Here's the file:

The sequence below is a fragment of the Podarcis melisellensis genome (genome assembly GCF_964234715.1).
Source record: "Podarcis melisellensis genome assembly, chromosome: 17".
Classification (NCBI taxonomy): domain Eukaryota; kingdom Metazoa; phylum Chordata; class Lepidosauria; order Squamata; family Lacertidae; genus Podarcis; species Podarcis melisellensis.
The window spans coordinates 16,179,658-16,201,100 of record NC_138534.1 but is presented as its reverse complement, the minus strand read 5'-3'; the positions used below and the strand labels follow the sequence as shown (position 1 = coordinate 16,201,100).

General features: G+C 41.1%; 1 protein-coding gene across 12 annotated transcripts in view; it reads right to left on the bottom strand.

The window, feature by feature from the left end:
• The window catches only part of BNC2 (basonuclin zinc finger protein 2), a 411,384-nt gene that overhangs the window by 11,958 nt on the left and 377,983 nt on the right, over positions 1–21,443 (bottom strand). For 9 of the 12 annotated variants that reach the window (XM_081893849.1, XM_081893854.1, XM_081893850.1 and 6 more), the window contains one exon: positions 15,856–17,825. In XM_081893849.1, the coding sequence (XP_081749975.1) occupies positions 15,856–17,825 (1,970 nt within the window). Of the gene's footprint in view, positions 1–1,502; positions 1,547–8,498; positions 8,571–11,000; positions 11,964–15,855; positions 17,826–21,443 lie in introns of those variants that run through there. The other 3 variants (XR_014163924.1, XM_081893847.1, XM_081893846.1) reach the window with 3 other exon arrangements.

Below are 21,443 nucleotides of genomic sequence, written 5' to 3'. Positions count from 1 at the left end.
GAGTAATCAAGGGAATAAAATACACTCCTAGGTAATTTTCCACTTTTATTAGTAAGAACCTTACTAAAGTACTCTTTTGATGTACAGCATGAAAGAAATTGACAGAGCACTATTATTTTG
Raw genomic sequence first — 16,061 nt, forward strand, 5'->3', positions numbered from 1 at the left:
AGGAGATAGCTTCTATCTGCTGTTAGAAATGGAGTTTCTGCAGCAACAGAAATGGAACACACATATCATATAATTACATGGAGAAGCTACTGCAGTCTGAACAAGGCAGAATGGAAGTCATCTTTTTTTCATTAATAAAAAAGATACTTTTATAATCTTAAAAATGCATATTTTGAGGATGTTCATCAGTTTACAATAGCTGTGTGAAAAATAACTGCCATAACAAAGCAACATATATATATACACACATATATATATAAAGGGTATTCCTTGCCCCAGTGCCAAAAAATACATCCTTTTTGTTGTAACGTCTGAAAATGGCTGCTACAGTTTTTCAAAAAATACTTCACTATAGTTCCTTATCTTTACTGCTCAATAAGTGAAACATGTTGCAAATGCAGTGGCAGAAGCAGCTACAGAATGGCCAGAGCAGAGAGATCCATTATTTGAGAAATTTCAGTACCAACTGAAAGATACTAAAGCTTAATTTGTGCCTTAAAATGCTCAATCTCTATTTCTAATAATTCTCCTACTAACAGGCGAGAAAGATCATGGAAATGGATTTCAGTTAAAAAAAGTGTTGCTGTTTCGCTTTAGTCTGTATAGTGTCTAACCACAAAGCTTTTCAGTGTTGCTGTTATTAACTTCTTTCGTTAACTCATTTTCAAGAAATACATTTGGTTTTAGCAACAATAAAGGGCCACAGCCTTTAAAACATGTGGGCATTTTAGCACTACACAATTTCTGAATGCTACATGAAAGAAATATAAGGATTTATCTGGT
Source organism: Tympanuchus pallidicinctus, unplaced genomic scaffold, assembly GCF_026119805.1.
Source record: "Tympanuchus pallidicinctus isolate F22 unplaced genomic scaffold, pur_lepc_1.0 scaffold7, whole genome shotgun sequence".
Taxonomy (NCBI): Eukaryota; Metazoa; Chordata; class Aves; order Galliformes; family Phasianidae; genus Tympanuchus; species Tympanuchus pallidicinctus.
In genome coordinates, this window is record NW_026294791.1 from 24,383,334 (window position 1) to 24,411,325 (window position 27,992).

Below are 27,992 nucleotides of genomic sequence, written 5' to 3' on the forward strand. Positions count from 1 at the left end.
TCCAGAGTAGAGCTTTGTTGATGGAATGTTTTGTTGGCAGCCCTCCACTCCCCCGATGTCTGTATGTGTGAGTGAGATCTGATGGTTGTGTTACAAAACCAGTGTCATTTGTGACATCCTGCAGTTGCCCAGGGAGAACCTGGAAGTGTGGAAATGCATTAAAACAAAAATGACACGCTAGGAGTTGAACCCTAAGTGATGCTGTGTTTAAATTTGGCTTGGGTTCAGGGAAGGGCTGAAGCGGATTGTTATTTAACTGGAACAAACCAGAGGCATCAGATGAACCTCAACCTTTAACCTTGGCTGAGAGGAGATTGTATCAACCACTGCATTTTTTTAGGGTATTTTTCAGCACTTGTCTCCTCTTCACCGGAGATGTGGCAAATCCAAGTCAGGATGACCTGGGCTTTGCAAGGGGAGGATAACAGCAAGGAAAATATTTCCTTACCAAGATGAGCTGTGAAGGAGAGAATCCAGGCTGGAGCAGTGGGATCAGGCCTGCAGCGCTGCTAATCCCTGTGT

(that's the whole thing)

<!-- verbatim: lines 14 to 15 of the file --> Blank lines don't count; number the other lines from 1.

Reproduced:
Taxonomy (NCBI): Eukaryota; Metazoa; Chordata; class Aves; order Galliformes; family Phasianidae; genus Tympanuchus; species Tympanuchus pallidicinctus.
In genome coordinates, this window is record NW_026294791.1 from 24,383,334 (window position 1) to 24,411,325 (window position 27,992).